Palmer has nice section on it as well as some useful tools in his book here
. I use that spreadsheet linked at the bottom of one of those pages. Just choose your target color (SRM) and input your source water. By choosing your target color you estimate the acidity of the grain bill (this way you don't have to plug in your 'target water' profile). Make sure to use the dropdown selection for 'Bicarbonate' instead of 'Alkalinity as CaCO3' if your water report gives Bicarbonate. Then plug in your mash volume and play with the salt additions and it will show you your resultant water at the bottom. Also...look at those Nomographs in that link above. I printed one out and drew out my Spring water and Drinking water (the spreadsheet does the same thing as the nomograph) and then my 'adjusted' water and it really helped to see the balancing act between effective hardness and Alkalinity with respect to residual alkalinity.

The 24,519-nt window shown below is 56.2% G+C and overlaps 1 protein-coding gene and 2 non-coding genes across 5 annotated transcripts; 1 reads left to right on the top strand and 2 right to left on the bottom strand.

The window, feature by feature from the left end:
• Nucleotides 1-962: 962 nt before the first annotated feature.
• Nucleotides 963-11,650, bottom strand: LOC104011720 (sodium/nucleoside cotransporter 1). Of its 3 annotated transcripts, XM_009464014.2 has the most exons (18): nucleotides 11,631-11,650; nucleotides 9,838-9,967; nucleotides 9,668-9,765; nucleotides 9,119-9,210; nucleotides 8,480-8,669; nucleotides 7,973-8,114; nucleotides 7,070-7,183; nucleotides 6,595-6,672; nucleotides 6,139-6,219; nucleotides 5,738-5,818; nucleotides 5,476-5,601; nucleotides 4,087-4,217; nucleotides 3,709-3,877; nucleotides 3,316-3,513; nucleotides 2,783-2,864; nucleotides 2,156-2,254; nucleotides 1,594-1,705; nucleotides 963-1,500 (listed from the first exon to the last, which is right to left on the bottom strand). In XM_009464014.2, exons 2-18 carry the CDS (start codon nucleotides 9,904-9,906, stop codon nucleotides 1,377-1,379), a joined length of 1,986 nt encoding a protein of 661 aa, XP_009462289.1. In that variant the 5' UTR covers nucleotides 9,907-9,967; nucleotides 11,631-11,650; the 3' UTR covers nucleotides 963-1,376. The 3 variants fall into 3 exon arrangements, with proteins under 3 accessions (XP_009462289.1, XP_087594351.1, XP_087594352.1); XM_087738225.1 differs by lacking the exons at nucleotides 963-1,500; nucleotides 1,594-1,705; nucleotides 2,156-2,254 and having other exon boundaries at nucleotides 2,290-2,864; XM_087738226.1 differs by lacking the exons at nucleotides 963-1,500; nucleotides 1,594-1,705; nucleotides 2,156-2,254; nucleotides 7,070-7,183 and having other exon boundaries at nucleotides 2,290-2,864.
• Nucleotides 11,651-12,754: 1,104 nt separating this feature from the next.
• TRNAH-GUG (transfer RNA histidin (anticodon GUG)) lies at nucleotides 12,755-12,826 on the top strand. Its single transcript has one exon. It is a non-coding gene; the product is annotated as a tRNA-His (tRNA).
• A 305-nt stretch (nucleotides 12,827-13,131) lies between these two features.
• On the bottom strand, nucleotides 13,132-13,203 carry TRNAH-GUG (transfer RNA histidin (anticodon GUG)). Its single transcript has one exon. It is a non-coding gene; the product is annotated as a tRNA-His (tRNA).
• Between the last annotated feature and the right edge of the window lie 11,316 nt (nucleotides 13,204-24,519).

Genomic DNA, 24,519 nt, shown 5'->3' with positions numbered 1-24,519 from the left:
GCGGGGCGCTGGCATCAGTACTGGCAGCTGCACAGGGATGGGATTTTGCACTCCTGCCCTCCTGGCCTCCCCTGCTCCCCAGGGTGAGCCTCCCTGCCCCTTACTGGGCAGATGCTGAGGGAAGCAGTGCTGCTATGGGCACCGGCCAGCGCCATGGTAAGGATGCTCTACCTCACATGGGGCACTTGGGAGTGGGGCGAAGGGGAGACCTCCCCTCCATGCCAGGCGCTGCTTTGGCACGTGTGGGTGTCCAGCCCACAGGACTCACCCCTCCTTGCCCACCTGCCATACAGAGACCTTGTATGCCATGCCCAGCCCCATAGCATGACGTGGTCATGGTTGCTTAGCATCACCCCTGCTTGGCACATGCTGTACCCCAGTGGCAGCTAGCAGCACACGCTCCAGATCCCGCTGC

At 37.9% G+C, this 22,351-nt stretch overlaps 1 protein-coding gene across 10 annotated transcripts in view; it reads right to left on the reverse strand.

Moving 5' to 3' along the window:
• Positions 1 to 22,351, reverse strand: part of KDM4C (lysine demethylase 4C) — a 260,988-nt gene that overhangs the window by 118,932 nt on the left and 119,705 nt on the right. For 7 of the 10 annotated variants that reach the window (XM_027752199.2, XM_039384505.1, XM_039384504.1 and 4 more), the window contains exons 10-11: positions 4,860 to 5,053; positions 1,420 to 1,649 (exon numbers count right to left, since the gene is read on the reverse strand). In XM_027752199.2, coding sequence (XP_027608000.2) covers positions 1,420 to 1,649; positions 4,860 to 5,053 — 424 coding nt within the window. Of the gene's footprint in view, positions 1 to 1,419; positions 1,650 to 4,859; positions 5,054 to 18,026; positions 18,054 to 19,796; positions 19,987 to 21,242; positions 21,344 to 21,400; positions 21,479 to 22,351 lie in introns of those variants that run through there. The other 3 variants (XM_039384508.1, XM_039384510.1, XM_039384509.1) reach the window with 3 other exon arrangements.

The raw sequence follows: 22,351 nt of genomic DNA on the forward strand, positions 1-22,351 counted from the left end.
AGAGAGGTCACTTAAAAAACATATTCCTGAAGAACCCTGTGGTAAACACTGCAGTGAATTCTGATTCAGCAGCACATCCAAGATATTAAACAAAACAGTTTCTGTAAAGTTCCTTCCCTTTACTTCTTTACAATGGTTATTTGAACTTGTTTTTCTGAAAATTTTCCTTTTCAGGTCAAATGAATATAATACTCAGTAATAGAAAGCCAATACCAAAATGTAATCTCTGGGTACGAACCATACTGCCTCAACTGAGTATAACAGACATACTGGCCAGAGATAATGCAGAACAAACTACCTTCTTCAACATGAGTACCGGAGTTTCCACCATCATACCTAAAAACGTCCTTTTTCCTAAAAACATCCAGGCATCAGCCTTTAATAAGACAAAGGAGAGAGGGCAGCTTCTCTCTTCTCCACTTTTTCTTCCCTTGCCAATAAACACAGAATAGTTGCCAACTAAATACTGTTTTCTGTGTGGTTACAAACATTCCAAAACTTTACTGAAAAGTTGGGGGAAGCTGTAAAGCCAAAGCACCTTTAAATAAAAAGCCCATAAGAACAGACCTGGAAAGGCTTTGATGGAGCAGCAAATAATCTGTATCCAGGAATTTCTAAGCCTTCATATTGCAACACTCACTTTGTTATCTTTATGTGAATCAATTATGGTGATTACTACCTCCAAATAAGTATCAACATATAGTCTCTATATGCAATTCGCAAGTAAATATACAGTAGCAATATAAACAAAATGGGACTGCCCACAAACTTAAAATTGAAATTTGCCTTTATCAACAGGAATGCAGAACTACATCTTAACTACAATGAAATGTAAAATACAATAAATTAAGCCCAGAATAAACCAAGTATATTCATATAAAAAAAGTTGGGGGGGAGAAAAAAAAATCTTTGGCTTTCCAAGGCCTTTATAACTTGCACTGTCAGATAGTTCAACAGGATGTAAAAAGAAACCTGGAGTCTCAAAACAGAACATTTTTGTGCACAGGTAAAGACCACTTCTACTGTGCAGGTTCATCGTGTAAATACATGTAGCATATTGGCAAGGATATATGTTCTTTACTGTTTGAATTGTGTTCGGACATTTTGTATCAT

I just brewed an Oatmeal Stout and only treated the mash water...I just used straight bottled Drinking water (which still has 190 ppm Bicarbonate from my source) for the sparge. But I didn't get my pH strips in time to measure it.
FWIW, I'm pretty green on water chemistry but I did similar to what Big Ed said...most of my addition was CaCO3 (chalk) and it didn't dissolve until the grains were added (or it hit the mash). I then added some NaHCO3, CaCl, and MgSO4 to kind of balance everything out. Gypsum is probably more appropriate for a Stout though (as BigEd suggested).